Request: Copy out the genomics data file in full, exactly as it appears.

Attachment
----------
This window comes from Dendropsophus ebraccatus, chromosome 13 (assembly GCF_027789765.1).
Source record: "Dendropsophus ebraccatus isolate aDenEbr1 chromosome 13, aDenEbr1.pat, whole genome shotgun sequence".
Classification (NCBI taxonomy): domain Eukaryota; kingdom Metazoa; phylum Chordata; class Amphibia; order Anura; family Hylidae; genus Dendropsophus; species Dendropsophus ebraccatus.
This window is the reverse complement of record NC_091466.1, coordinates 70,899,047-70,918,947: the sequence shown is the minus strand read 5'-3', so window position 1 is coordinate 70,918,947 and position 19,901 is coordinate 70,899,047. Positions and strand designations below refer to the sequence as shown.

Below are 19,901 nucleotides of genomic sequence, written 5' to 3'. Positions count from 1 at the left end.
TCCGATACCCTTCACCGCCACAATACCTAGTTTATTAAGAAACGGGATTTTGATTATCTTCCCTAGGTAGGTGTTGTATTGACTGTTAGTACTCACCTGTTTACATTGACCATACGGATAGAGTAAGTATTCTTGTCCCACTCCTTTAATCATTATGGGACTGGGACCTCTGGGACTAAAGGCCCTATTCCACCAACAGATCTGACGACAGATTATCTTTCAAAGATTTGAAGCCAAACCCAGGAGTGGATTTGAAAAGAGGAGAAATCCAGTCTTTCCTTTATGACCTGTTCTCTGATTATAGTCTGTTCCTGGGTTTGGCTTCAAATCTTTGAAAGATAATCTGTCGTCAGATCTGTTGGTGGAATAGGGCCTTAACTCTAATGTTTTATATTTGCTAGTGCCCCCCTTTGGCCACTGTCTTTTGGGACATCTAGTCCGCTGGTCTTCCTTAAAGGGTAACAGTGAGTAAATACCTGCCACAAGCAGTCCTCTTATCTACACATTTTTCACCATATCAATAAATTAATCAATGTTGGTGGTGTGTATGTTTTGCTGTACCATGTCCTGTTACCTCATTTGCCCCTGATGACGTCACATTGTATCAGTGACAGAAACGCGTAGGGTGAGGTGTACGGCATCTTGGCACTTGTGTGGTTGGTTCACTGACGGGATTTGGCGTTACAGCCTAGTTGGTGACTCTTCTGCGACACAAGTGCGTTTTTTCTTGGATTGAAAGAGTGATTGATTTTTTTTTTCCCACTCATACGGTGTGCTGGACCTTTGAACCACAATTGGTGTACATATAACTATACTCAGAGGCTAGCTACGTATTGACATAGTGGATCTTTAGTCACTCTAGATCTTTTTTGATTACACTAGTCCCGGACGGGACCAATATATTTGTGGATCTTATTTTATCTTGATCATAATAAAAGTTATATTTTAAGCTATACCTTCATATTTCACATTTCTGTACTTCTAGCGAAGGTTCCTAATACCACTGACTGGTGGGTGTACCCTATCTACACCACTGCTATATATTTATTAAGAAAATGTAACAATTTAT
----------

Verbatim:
This window comes from Dendropsophus ebraccatus, chromosome 13 (assembly GCF_027789765.1).
Source record: "Dendropsophus ebraccatus isolate aDenEbr1 chromosome 13, aDenEbr1.pat, whole genome shotgun sequence".
Classification (NCBI taxonomy): domain Eukaryota; kingdom Metazoa; phylum Chordata; class Amphibia; order Anura; family Hylidae; genus Dendropsophus; species Dendropsophus ebraccatus.
This window is the reverse complement of record NC_091466.1, coordinates 70,899,047-70,918,947: the sequence shown is the minus strand read 5'-3', so window position 1 is coordinate 70,918,947 and position 19,901 is coordinate 70,899,047. Positions and strand designations below refer to the sequence as shown.

Below are 19,901 nucleotides of genomic sequence, written 5' to 3'. Positions count from 1 at the left end.
TCCGATACCCTTCACCGCCACAATACCTAGTTTATTAAGAAACGGGATTTTGATTATCTTCCCTAGGTAGGTGTTGTATTGACTGTTAGTACTCACCTGTTTACATTGACCATACGGATAGAGTAAGTATTCTTGTCCCACTCCTTTAATCATTATGGGACTGGGACCTCTGGGACTAAAGGCCCTATTCCACCAACAGATCTGACGACAGATTATCTTTCAAAGATTTGAAGCCAAACCCAGGAGTGGATTTGAAAAGAGGAGAAATCCAGTCTTTCCTTTATGACCTGTTCTCTGATTATAGTCTGTTCCTGGGTTTGGCTTCAAATCTTTGAAAGATAATCTGTCGTCAGATCTGTTGGTGGAATAGGGCCTTAACTCTAATGTTTTATATTTGCTAGTGCCCCCCTTTGGCCACTGTCTTTTGGGACATCTAGTCCGCTGGTCTTCCTTAAAGGGTAACAGTGAGTAAATACCTGCCACAAGCAGTCCTCTTATCTACACATTTTTCACCATATCAATAAATTAATCAATGTTGGTGGTGTGTATGTTTTGCTGTACCATGTCCTGTTACCTCATTTGCCCCTGATGACGTCACATTGTATCAGTGACAGAAACGCGTAGGGTGAGGTGTACGGCATCTTGGCACTTGTGTGGTTGGTTCACTGACGGGATTTGGCGTTACAGCCTAGTTGGTGACTCTTCTGCGACACAAGTGCGTTTTTTCTTGGATTGAAAGAGTGATTGATTTTTTTTTTCCCACTCATACGGTGTGCTGGACCTTTGAACCACAATTGGTGTACATATAACTATACTCAGAGGCTAGCTACGTATTGACATAGTGGATCTTTAGTCACTCTAGATCTTTTTTGATTACACTAGTCCCGGACGGGACCAATATATTTGTGGATCTTATTTTATCTTGATCATAATAAAAGTTATATTTTAAGCTATACCTTCATATTTCACATTTCTGTACTTCTAGCGAAGGTTCCTAATACCACTGACTGGTGGGTGTACCCTATCTACACCACTGCTATATATTTATTAAGAAAATGTAACAATTTAT